Kangaroo Court

Kangaroo Court: Understanding Blockchain

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As a thought experiment, imagine there was a base metal as scarce as gold but with the following properties: boring grey in color, not a good conductor of electricity, not particularly strong but not ductile or easily malleable either, not useful for any practical or ornamental purpose. And – this is the key – one special magical property: it can be transported over a communications channel. If it somehow acquired any value at all for whatever reason, then anyone wanting to transfer wealth over a long distance could buy some, transmit it, and have the recipient sell it. That substance would be the most valuable element in the world. It would be bits and atoms at once. It would link value and its measurement. It would spur an information revolution.

Blockchain technology offers a digital method of making, recording, and validating events or transactions. Each block is a record of new transactions and data types, including currency, digital rights, intellectual property, identity, and property titles, among other things, which are added to the chain. Like a page on a ledger, each block includes a record of the previous transaction recorded in chronological order, providing a sequential train of all transactions. The ledger doesn’t exist in one place. Instead, copies are held and simultaneously updated with each participating node in the ecosystem.

The way I think about blockchain is really to think of it as a database – a database which is shared across a network of participants. The idea is that at any moment in time, simultaneously, each member of that network holds an identical copy of the blockchain database on their computer. That’s the essential principle. Information is potentially available to all participants at a moment in time. Gartner predicts blockchain’s business value will grow to slightly more than $176 billion by 2025, with projections to exceed $3.1 trillion by 2030.

Among other things, the technology allows industries to redefine or create new business models by eliminating intermediaries. Because blockchains are immutable, transparent, and highly secure, they also have the potential to significantly reduce fraud. In addition, blockchain will accelerate efficiency and speed, since organizations won’t have to wait for verification through these intermediaries. As a result, the technology has the potential to significantly increase revenue and savings.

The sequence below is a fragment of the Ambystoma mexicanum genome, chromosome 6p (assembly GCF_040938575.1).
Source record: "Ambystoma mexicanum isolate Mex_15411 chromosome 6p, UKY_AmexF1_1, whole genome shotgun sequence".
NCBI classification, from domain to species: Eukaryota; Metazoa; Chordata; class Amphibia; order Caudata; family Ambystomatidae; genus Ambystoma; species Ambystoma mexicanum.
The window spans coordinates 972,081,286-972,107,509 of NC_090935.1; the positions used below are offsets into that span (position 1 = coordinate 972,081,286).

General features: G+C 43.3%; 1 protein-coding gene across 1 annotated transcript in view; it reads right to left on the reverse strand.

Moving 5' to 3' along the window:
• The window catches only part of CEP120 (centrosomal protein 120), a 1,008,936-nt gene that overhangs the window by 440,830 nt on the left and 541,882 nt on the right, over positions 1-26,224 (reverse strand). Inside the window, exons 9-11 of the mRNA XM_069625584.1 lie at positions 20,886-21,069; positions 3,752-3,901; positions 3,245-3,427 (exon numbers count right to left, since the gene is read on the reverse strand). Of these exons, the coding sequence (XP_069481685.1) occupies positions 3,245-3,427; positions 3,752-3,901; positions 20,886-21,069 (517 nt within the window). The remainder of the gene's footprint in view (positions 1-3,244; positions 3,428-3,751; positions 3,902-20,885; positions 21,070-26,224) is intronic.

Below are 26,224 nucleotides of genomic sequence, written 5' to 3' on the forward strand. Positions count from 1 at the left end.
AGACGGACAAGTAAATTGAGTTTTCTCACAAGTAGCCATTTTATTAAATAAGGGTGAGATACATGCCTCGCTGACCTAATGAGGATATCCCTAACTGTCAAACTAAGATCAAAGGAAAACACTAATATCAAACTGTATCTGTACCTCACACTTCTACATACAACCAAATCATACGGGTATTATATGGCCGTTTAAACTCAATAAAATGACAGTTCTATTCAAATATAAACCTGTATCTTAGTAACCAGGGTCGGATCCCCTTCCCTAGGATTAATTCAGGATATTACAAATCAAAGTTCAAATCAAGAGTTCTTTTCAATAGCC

While blockchain technology can be used in different ways, a blockchain solution generally builds on four features.

  1. Decentralized validation. When a transaction such as a ticket sale occurs, new data blocks describing it are added to a chain only after consensus is reached among the relevant participants on the validity of the action—for example, when the seller is validated as the owner of a ticket that is sold.
  2. Redundancy. The blockchain is continuously replicated on all or at least a group of nodes in a network. As a result, no single point of failure exists.
  3. Immutable storage. Blockchain confounds hackers because to tamper with data they would have to alter not just one block in a chain but also all successive blocks and the majority of their replications. In addition, data is registered in the blockchain with a digital fingerprint that includes a date and time stamp; any attempt to change data would be apparent because the new digital fingerprint would not match the old one.
  4. Encryption. Digital signatures based on pairs of cryptographic private and public keys enable network participants to authenticate which participant owns an asset, initiated a transaction, signed a smart contract, or registered data in the blockchain.

Blockchain clearly facilitates innovative business models and promises cost advantages to companies and their customers. Various barriers impede its widespread adoption, however. Standardization is one of those challenges. To realize sustainable benefits from an open or partially shared and distributed system, some standardization will be necessary. A distributed system that sometimes depends on collaboration between competitors, suppliers, and others will take time to evolve. So will the resolution of legal and regulatory issues. Thus there is a high risk of initiating inefficient solutions, and investment decisions will need to be taken carefully. But the obstacles should not deter in-house legal teams given that companies are rapidly embracing the technology and its cost advantages.

While the drivers for adopting blockchain may vary, the technology is sure to offer all industries one thing – the ability to better manage their information.

Chip Delany on Email
Chip Delany
Strategy Director at Lineal Services, previously worked as a strategist for Legal AI tech firm NexLP and before that as a consultant in continuous improvement and labor modelling. Australian National and US permanent resident.

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